To support these ideals, women might consider employing modern versions of ancient approaches to monthly cycle. Traditionally, women developed methods for capturing menstrual flow in something natural, sustainable, and/or reusable, rather than absorbing it in something disposable. Women may have sat on reeds or equipped themselves with cloth napkins to allow blood to flow onto and into. Today, there are options such as the DivaCup or Moon Cup and New Moon Pads to catch menstrual flow, which can be washed and reused. There are countless benefits to exploring these methods, including but not limited to: menstrual and vaginal health; the environmental sustainability of not contributing to the 10,000-15,000 disposable menstrual products the average woman uses in her lifetime; saved expenses of no longer purchasing disposable menstrual products; convenience of having these at the home all the time; and a clearer understanding of the monthly cycle by knowledge of how much menstrual blood is shed each month (in the case of using the DivaCup or similar product). I believe that these methods have the potential to fortify the relationship between woman and her body, and promote a healthy cycle. It is true that in order to use the less conventional methods, we must already be comfortable with our bodies to a certain degree. Comfort with our bodies can be in direct relationship with how much and what we are willing to expose ourselves to. Comfort requires an exploration, a study of ourselves, and an effort to familiarize ourselves with the processes and patterns of our bodies and of Nature. The more we question, the more familiar we can become; the more familiar we can become, the more the comfort and the trust grows. Comfort also requires faith in our Nature (as women and as human beings) and knowledge that there is a reason and a function for what we experience (that the human body is no accident or mistake).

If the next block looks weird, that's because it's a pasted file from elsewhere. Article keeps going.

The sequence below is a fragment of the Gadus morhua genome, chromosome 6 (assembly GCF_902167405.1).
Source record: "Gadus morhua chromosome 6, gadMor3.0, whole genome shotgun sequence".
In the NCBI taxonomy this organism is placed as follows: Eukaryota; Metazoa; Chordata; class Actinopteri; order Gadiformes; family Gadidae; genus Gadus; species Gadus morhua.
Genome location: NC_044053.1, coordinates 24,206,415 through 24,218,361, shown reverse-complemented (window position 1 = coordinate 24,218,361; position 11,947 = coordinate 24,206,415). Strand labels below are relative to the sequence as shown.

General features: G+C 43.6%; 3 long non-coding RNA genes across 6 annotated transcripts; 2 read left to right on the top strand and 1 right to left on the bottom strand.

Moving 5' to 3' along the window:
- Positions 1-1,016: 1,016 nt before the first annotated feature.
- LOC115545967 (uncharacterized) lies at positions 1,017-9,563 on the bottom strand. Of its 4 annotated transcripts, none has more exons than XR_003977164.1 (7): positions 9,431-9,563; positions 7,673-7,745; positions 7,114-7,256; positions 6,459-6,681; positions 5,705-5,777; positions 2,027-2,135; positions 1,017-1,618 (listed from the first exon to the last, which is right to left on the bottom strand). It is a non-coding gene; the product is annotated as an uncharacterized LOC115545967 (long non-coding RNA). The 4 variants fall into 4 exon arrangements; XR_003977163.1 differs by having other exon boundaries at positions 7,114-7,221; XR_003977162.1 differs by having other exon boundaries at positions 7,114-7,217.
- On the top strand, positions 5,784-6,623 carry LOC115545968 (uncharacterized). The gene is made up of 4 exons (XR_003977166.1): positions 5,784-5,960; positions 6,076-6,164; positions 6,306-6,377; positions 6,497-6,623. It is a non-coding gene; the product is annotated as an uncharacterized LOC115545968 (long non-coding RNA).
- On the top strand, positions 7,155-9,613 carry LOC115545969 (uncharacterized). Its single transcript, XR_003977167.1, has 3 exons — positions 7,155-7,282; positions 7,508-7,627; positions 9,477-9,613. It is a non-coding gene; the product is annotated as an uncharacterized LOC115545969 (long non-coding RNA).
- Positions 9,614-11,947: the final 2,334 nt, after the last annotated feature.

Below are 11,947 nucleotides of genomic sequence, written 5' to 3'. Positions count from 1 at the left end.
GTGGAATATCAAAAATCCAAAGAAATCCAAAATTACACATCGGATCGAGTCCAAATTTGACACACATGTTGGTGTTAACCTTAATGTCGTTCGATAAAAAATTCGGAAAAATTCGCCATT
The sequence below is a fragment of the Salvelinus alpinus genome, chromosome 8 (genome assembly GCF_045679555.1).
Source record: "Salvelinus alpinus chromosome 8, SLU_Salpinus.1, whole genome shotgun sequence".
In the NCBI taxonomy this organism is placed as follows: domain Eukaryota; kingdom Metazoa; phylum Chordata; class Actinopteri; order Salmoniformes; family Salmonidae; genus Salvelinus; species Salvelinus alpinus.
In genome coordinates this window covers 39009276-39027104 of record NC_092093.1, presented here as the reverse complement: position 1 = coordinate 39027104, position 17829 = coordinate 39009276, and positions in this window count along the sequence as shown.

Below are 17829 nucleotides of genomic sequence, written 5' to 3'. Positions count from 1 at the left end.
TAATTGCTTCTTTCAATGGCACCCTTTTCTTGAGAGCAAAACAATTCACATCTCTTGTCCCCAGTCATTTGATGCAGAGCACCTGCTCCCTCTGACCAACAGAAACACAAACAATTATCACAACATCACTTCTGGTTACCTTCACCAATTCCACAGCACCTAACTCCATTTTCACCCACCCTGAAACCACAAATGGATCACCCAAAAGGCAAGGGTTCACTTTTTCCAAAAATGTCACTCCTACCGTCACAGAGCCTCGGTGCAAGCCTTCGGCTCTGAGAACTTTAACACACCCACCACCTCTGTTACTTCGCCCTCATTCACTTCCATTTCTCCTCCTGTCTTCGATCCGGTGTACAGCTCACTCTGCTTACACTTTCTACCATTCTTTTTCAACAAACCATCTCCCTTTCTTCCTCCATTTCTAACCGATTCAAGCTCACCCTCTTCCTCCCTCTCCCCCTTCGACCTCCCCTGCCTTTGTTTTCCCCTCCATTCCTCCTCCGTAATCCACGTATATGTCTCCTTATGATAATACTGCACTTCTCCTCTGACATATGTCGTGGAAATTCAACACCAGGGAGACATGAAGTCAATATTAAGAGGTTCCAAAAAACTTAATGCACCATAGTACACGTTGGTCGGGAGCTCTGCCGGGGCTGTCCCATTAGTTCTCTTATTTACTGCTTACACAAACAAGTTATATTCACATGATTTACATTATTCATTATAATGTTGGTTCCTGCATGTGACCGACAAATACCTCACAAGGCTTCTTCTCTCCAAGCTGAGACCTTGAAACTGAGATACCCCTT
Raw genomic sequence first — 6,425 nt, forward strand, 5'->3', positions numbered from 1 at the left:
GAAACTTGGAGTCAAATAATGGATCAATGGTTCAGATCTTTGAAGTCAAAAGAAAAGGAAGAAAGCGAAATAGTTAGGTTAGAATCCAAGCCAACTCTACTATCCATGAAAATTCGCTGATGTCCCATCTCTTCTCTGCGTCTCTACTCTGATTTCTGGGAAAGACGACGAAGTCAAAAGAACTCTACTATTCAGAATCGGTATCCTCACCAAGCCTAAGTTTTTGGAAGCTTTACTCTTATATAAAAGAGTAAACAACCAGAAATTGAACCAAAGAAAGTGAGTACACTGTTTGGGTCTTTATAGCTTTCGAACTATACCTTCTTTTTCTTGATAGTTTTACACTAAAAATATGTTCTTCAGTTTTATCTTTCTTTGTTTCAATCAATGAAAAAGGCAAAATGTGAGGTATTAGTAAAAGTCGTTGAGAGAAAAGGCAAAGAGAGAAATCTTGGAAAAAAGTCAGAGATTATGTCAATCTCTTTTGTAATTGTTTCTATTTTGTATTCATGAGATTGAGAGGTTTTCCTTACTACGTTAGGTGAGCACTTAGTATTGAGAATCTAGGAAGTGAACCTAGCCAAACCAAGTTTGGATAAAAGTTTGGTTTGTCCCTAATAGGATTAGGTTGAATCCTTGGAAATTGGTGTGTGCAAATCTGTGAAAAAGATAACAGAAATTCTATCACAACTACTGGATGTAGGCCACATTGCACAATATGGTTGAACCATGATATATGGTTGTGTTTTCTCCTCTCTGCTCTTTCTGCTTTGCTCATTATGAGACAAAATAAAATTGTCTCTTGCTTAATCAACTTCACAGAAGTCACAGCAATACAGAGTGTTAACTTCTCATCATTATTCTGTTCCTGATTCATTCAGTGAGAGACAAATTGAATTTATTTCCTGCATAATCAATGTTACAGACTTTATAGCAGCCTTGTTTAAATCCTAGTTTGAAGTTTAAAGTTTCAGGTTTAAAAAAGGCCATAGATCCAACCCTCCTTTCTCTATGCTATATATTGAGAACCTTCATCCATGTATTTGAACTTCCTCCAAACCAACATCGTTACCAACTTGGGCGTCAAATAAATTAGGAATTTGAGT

I know, all too well, the difficulty and discomfort of menstruation, and know many women — young and old — who would rather not be “bothered” by the whole ordeal, and seem to live with the illusion that they would prefer to forget they are menstruating or even that they might be happier or better off without experiencing it altogether. A large part of this denial of our womanhood is cultural. In this society, many of us females were never told that we may rest during the menstrual phase. Many of our institutions do not seem to have reverence for woman’s cycle and allow or tolerate the idea of staying home and spending more time horizontal during our menstrual cycle. It is a mistake that our schools and jobs do not accommodate this natural cycle, but it does not mean that, as women, we cannot allow ourselves the time and space critical for healthy rest and rejuvenation as our bodies prepare to move from one cycle into the next.
If we do not see, feel, and sense the process of menstruation while in that phase of the cycle, we rob ourselves of an intimacy and connection that is crucial to a healthy cycle; the precious experience of a beginning and an end to a cycle; a purging that is necessary for renewal; a death and a re-birth.
There is a very basic truth I have come to that has been indispensable to me: this is a time of great potential. Anything of great potential and possibility has the capacity to be unpredictable, uncomfortable, chaotic, frightening, overwhelming, and countless other alarming and disarming qualities. What we ought to change our language about is the limited belief that this is a negative time. How are we to expect the body to respond if we are telling women, men, and ourselves that it is a drag, an inconvenience, a mess, a horror, an embarrassment? We could all benefit from a more developed perspective on the matter, one in which we are reminded and are reminding others that this is a natural, healthy process and that woman’s body knows what to do.
Fabulous article and a topic that I believe is one that, as you mentioned, is not viewed in the way you describe. Being one who believes in the mysteries and purposefulness of nature as being reasonable and inherently significant in our bodies, I am inspired by your discussion. Thank you Jackie for your insight!
love you, Debbie